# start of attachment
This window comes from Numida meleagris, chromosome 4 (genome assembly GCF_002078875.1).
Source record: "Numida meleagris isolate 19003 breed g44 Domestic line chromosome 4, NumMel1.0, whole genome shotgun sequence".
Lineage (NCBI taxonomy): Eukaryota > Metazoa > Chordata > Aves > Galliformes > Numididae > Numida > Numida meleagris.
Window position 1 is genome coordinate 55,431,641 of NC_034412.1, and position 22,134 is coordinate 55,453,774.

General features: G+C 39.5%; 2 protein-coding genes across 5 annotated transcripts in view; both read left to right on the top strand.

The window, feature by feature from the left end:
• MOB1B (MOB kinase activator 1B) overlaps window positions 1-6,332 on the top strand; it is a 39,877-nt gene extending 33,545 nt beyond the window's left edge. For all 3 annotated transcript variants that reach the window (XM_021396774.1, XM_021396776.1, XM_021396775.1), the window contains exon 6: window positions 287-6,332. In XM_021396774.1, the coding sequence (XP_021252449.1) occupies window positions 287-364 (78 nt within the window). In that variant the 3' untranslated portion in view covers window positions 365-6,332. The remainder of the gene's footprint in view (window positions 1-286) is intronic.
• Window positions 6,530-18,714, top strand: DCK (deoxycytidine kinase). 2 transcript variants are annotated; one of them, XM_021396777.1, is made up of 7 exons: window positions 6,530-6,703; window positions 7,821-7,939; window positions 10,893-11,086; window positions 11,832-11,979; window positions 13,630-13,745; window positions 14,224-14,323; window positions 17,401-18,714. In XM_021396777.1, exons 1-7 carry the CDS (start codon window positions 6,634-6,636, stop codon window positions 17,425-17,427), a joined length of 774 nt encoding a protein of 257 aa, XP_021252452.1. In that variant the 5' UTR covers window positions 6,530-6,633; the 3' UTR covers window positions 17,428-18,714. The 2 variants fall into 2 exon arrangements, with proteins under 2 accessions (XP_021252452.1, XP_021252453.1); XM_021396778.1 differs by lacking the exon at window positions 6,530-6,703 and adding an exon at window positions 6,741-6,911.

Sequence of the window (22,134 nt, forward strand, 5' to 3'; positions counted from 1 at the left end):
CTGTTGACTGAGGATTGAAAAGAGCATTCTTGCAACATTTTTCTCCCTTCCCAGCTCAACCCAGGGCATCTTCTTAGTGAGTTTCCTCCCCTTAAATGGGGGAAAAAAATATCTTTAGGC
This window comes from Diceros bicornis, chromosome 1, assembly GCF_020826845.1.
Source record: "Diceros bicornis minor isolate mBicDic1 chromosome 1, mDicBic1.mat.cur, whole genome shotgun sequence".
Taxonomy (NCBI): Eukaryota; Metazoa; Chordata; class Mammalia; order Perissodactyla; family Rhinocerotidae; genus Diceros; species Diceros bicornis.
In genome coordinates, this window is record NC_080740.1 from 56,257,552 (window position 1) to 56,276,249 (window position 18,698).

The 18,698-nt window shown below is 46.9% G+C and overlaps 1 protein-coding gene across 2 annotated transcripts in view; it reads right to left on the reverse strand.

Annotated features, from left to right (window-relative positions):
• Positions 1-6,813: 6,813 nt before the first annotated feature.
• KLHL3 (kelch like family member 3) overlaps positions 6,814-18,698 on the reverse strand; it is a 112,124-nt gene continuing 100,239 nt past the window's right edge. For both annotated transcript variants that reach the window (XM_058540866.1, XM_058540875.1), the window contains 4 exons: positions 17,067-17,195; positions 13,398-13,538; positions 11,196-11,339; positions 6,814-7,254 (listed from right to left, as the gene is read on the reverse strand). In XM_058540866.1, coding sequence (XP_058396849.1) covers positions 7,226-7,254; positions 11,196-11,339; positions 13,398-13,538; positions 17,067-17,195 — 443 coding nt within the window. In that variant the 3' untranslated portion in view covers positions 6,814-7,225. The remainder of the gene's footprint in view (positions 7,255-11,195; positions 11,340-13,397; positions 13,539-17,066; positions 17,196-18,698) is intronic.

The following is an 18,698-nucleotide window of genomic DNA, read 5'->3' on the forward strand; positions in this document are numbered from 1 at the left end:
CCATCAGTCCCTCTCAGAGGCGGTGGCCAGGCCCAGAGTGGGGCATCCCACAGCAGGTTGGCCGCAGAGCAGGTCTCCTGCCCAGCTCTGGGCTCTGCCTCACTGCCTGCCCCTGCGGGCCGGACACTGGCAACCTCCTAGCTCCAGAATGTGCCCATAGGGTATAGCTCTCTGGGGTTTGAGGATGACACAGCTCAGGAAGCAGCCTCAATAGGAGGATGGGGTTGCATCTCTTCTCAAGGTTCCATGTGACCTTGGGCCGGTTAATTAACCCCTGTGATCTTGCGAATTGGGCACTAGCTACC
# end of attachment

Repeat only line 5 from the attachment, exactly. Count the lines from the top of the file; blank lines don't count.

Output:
General features: G+C 39.5%; 2 protein-coding genes across 5 annotated transcripts in view; both read left to right on the top strand.